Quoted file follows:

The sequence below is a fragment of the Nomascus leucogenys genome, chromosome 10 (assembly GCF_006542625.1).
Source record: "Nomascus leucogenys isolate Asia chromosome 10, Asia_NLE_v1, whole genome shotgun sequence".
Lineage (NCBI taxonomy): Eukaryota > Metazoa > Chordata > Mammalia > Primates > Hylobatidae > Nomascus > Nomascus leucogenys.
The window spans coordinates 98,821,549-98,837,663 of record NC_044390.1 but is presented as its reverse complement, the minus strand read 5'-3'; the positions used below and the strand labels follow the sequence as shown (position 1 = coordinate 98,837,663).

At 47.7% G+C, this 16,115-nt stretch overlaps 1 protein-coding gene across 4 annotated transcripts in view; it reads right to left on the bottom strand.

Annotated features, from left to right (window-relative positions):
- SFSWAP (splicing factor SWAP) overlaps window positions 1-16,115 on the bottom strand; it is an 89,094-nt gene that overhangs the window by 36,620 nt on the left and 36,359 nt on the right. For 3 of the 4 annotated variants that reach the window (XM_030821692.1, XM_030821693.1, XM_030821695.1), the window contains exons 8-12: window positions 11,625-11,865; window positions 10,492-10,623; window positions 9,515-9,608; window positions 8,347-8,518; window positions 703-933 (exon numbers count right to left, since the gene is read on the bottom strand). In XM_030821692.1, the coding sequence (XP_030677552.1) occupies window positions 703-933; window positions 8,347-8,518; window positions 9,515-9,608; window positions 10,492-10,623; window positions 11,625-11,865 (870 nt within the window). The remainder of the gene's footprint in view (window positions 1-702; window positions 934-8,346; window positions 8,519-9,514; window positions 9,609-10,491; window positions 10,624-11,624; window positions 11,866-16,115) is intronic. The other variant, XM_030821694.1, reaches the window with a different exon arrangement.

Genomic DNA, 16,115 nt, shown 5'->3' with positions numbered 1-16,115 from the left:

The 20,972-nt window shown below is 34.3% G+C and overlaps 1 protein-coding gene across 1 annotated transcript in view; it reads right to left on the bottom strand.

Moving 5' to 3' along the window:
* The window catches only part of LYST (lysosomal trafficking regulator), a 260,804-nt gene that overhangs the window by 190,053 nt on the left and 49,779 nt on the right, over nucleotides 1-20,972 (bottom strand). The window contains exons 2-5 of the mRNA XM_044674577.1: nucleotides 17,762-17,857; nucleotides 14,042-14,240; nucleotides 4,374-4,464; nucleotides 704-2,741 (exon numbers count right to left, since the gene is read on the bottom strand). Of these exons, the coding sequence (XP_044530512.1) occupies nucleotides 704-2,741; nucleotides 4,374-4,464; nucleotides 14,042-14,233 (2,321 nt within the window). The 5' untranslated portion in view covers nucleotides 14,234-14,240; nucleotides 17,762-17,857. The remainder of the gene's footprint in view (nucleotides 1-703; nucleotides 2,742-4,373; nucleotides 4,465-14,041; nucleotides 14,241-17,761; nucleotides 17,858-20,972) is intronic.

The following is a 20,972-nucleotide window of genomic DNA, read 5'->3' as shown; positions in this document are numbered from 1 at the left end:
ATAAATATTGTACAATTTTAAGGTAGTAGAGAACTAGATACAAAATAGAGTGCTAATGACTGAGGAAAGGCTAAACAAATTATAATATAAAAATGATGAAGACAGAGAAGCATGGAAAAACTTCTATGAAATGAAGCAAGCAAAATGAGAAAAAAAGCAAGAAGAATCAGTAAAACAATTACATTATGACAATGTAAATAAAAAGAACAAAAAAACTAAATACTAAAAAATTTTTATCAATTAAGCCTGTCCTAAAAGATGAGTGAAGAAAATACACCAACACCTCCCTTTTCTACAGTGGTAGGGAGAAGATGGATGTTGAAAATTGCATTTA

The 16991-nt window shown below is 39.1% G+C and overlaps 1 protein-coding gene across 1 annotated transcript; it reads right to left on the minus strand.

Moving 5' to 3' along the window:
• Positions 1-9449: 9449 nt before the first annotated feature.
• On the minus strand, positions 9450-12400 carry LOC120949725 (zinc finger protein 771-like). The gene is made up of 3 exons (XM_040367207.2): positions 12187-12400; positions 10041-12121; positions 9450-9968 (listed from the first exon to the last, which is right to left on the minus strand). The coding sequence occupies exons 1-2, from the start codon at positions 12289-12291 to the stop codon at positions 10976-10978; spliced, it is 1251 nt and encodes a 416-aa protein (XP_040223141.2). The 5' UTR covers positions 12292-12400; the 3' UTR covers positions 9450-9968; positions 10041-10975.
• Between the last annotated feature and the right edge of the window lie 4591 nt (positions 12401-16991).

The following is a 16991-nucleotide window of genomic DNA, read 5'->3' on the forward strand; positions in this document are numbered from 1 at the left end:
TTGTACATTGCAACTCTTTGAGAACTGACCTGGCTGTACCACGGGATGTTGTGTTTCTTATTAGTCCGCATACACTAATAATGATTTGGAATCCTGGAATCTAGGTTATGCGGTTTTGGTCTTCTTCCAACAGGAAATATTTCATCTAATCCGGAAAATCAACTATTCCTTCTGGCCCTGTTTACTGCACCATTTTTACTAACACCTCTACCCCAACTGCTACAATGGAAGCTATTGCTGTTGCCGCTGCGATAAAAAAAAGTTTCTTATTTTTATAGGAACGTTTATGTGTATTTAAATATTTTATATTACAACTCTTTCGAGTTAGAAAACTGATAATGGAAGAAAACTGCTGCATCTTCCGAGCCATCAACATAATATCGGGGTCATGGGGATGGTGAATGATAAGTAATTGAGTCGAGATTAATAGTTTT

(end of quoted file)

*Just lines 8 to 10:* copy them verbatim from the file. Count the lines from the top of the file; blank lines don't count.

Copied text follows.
Genomic DNA, 16,115 nt, shown 5'->3' with positions numbered 1-16,115 from the left:

The 20,972-nt window shown below is 34.3% G+C and overlaps 1 protein-coding gene across 1 annotated transcript in view; it reads right to left on the bottom strand.

Moving 5' to 3' along the window: